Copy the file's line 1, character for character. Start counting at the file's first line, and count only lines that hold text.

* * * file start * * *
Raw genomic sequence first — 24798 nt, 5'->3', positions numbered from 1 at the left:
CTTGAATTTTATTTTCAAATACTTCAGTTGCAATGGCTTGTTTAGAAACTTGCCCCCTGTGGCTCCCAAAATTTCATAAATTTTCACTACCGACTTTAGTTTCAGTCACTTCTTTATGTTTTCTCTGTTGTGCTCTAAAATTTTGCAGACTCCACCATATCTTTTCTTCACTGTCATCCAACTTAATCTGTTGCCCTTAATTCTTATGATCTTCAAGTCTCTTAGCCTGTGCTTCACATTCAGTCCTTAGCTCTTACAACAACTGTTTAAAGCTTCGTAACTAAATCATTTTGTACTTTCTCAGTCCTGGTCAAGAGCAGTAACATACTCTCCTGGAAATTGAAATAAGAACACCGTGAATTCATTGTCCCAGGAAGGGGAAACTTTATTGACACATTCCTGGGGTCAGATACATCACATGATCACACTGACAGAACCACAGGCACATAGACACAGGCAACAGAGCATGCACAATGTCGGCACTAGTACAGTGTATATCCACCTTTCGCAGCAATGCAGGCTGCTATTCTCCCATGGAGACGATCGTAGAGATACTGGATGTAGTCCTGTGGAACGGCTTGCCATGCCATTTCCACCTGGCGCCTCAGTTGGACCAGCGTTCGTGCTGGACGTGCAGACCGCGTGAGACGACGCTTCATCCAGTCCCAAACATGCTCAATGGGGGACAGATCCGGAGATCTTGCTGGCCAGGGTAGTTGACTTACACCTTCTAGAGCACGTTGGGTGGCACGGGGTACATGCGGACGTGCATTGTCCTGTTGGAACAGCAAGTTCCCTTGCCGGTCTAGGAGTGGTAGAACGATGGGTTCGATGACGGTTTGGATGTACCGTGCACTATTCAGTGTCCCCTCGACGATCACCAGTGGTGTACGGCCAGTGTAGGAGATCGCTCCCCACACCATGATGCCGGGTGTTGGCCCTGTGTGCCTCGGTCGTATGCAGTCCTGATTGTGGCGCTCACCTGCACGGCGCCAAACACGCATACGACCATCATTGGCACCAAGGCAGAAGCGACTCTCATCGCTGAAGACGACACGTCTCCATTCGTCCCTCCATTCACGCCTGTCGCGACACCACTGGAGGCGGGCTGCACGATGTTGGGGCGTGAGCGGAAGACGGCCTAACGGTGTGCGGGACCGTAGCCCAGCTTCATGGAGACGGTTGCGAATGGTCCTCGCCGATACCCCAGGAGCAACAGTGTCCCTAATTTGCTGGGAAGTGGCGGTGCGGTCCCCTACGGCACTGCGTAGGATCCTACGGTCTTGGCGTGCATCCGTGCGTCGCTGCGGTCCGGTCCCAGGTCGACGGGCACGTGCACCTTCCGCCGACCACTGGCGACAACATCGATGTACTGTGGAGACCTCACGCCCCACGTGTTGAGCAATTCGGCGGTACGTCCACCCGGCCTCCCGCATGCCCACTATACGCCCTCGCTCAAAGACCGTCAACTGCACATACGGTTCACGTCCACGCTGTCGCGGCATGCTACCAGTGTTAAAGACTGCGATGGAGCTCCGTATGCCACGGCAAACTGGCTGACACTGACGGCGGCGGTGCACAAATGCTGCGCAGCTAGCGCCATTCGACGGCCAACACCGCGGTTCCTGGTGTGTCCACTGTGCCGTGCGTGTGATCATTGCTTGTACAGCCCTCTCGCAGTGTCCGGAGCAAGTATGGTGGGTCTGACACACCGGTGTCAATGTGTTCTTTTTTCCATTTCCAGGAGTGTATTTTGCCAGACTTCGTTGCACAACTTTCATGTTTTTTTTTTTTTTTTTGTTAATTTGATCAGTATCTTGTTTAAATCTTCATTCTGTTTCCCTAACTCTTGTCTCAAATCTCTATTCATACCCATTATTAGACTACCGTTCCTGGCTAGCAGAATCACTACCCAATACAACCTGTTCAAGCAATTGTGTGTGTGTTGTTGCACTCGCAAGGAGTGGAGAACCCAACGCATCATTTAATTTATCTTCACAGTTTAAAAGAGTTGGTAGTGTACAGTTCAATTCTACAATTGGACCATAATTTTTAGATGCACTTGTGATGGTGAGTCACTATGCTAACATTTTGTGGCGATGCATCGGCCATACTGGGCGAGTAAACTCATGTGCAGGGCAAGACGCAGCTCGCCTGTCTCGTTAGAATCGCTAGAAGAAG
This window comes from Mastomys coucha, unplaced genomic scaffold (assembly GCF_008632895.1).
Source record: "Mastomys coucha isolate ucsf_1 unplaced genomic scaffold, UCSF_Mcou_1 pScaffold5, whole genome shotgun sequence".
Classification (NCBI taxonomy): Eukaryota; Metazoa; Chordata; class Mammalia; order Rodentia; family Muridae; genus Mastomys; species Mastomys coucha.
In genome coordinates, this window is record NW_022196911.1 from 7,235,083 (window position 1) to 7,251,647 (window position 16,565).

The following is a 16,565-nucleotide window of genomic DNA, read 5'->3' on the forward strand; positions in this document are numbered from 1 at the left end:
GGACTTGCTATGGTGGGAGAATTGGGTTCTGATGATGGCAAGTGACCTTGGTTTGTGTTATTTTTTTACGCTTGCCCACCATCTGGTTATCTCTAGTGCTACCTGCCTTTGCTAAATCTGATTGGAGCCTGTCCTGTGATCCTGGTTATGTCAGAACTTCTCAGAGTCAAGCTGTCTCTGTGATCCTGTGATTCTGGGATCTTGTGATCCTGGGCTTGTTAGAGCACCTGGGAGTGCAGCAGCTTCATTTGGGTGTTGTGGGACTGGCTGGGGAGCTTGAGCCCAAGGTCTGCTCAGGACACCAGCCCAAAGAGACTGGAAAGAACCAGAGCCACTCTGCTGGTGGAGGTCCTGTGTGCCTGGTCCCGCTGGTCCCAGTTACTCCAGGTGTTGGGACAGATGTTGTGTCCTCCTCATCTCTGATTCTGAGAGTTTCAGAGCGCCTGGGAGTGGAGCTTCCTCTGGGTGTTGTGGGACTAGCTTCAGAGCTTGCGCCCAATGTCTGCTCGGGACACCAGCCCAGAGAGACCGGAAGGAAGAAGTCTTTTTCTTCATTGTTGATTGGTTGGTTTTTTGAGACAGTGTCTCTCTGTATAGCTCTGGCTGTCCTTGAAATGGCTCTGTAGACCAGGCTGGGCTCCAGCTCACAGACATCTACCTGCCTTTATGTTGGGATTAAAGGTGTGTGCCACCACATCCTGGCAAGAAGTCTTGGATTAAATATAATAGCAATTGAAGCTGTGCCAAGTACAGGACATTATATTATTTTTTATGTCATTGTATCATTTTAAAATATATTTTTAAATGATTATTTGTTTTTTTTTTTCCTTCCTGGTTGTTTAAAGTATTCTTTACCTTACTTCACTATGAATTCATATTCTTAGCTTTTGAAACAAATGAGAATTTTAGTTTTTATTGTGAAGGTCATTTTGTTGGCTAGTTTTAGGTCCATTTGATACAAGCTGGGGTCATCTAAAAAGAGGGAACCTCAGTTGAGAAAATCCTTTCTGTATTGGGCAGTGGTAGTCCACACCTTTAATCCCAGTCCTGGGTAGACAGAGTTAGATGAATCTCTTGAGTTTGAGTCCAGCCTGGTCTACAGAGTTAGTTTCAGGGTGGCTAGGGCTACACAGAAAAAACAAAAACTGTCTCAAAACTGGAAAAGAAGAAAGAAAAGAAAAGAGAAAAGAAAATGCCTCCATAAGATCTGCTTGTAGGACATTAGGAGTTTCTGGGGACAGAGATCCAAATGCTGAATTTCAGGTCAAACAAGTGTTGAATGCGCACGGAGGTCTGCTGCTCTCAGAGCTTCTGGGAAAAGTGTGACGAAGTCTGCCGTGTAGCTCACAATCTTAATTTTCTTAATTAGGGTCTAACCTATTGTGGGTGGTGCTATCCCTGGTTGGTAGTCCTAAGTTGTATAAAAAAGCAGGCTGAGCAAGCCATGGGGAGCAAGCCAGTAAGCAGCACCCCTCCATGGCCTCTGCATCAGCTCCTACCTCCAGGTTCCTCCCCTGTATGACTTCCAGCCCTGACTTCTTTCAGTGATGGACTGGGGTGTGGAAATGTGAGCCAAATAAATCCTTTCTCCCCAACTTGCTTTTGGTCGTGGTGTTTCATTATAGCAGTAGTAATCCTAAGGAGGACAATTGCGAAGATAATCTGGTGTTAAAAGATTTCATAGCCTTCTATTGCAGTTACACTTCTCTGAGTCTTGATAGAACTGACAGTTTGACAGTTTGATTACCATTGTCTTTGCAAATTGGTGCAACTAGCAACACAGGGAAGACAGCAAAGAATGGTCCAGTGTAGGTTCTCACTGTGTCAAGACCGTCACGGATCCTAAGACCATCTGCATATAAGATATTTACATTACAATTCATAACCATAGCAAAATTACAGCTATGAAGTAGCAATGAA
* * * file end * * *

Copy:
Raw genomic sequence first — 24798 nt, 5'->3', positions numbered from 1 at the left: